Strengthening Loft floor

11 Jun 2012
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United Kingdom
I am looking into having my loft converted for storage. I want the floor boarded, roof plasterboarded and loft ladder installed.

The loft currently is full of a lot of boxes possibly 100kgs worth.

I have had someone come round to quote for the work and they
have advised me

''that they are not able to strengthen the original ceiling joists sufficiently by cross brassing them with 4' * 2' joists because the ceiling joists are 3' * 2' on a span of 3.5m and might deflect too much when weight is placed on them''.

They propose to fit a couple of steel beams so that we can lay a floor that won't rest on the ceiling, and in the process re support the roof on those steel beams giving you an open loft space. they would also need to strengthen the purlins supporting the roof since they are very thin, specially the one at the front of the house.

This is a 1870s cottage with an A frame but 2 trusts on either side.

The quote is twice as much as their website quoted and I just want to make sure I am not being taken for a ride. My question is could the floor be strengthened without the need for the rsj? is the point regarding the joists correct ?

any help greatly appreciated
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If the loft is just being used for light storage, it is usally possible to beef up the existing ceiling joists.
Glue and screw new 4x2s along the tops of the existing joists (NOT at right angles), Use 4" 12s screws or similar at 12" centres, (bore 2" deep by 1" dia holes first) and use plenty of PVA glue.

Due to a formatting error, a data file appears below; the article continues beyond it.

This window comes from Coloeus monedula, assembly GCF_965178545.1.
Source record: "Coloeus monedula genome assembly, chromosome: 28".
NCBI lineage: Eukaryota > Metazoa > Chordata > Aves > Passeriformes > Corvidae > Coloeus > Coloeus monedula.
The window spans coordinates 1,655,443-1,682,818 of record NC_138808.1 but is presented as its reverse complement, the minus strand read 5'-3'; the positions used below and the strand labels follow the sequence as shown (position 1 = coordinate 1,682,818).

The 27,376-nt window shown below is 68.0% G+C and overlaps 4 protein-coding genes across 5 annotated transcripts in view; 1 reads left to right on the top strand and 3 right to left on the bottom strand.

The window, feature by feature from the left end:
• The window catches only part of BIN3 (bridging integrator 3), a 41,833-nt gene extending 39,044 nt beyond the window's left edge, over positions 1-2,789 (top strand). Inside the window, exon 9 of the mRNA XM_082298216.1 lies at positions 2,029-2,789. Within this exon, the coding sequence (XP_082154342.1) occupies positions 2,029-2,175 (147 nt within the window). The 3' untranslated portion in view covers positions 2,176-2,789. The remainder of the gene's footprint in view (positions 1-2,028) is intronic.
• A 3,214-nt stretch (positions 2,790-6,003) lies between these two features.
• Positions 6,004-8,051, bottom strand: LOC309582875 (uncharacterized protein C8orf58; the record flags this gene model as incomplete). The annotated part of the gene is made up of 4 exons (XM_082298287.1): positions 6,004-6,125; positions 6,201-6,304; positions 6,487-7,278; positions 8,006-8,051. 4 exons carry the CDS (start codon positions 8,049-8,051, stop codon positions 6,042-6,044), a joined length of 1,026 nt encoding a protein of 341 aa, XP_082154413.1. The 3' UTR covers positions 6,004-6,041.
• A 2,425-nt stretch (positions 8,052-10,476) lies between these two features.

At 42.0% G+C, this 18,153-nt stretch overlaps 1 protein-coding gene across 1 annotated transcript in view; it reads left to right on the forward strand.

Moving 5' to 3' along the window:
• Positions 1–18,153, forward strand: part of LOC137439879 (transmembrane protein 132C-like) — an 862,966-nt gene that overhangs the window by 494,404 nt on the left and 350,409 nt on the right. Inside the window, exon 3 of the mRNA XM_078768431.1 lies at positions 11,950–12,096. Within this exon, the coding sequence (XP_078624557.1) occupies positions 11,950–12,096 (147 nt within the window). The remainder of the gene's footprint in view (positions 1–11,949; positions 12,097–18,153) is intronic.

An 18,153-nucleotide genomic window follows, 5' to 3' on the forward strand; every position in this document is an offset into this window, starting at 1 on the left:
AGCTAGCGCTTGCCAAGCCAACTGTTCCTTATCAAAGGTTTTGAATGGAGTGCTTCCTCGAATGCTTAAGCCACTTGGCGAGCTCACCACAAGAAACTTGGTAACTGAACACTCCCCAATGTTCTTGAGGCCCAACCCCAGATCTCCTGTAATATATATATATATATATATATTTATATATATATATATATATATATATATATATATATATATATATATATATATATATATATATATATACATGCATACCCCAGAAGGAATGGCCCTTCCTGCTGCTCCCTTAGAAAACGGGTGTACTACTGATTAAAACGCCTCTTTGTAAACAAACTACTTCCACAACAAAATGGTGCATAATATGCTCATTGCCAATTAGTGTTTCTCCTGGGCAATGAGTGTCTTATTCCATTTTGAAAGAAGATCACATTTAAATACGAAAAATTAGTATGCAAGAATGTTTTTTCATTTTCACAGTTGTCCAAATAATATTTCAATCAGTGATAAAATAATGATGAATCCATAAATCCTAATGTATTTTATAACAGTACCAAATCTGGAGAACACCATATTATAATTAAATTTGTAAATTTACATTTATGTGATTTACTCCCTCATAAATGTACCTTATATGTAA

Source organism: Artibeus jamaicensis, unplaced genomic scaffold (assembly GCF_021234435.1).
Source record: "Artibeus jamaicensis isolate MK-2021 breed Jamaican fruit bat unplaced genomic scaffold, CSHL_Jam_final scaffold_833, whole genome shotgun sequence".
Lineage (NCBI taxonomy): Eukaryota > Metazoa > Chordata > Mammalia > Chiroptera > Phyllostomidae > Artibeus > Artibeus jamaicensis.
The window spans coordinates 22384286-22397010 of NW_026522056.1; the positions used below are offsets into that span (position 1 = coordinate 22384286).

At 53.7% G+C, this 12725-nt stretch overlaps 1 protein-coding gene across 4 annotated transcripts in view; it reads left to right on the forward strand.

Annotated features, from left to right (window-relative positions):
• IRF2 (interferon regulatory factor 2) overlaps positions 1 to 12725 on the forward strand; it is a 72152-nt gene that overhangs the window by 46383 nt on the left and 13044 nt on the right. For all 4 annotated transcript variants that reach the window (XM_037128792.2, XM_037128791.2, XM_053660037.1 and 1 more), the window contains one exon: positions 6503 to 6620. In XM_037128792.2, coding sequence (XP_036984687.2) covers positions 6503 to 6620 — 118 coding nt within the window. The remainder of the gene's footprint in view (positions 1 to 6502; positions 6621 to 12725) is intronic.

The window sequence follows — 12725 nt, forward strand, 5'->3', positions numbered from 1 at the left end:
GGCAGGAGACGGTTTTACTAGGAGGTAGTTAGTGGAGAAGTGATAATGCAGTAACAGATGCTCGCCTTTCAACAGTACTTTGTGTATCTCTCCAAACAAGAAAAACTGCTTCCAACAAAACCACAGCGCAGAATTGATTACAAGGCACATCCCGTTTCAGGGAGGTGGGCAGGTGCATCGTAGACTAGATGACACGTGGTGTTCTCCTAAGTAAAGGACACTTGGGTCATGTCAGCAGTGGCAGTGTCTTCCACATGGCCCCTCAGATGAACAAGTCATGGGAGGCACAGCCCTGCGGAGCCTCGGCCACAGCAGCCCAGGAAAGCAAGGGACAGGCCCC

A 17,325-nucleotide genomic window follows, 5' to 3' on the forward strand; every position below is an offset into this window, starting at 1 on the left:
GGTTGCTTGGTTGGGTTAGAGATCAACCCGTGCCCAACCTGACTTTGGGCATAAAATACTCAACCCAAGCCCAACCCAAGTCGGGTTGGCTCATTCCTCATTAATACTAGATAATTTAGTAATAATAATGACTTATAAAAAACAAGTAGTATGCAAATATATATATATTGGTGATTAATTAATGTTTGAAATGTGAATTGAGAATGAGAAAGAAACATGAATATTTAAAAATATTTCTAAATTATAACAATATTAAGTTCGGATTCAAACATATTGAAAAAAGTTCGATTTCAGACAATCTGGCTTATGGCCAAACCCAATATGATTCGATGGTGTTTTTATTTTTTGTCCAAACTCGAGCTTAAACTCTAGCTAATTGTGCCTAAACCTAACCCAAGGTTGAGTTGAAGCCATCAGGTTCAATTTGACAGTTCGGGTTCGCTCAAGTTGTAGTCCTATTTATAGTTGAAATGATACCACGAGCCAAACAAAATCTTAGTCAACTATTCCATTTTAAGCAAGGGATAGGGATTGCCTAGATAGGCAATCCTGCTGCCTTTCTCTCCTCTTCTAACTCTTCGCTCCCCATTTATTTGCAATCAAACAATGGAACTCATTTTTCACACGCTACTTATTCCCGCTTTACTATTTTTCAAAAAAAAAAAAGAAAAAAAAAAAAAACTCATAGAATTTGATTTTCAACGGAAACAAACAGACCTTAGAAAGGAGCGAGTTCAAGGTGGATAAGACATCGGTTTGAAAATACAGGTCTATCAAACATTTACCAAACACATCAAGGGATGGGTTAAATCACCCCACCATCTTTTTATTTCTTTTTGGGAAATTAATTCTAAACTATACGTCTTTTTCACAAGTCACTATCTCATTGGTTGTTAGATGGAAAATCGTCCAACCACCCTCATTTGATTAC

The new joists don't have to go right to the ends - stop them a foot or so short. Finish with plywood or OSB on top.
The cheapest way to strengthen a loft floor is cross bracing, not gluing and screwing new 4*2 on top of existing joists, that just add dead weight to existing joists, and if they are 3*2 that will make things worse. Tony1851 would be better off adding 6*2 from wall plate to supporting wall on a 3.5m to 4m span, with noggins in between.
Now ceiling joists are not designed to take a great load of weight, the best and safest way to do so is to have a floating floor, ie rsj with floor built from rsj rather than resting on ceilings. Ceiling joists are often 4*2, the thinner, the longer the weaker they are! It's more hassle and costs (two 9"*6" rsj were over £1k for my loft!) but weight of the roof can also be taken off the RSJs, strengthening your roof substantially in the process and giving it a new lease of life.
If your purlings are in poor conditions, you might want to sister a new 7*2 to existing ones with more strats from supporting walls, much cheaper than rsj ect but less space in the middle of loft since you'll have more strats. You will still have to strengthen you ceiling joists somehow if you want to avoid damaging you ceilings below!
In any case check with structural engineer or local building control. Good luck!
The cheapest way to strengthen a loft floor is cross bracing, not gluing and screwing new 4*2 on top of existing joists, that just add dead weight to existing joists, and if they are 3*2 that will make things worse. Tony1851 would be better off adding 6*2 from wall plate to supporting wall on a 3.5m to 4m span, with noggins in between.

Jostratham.If you read the OP properly, you would see that he just wanted to use the loft for storage. Your suggestion of new floor joists would be OK if he was doing a proper loft conversion, but would be expensive. He didn't necessarily want to go down the route of putting in a completely new floor supported off steels etc.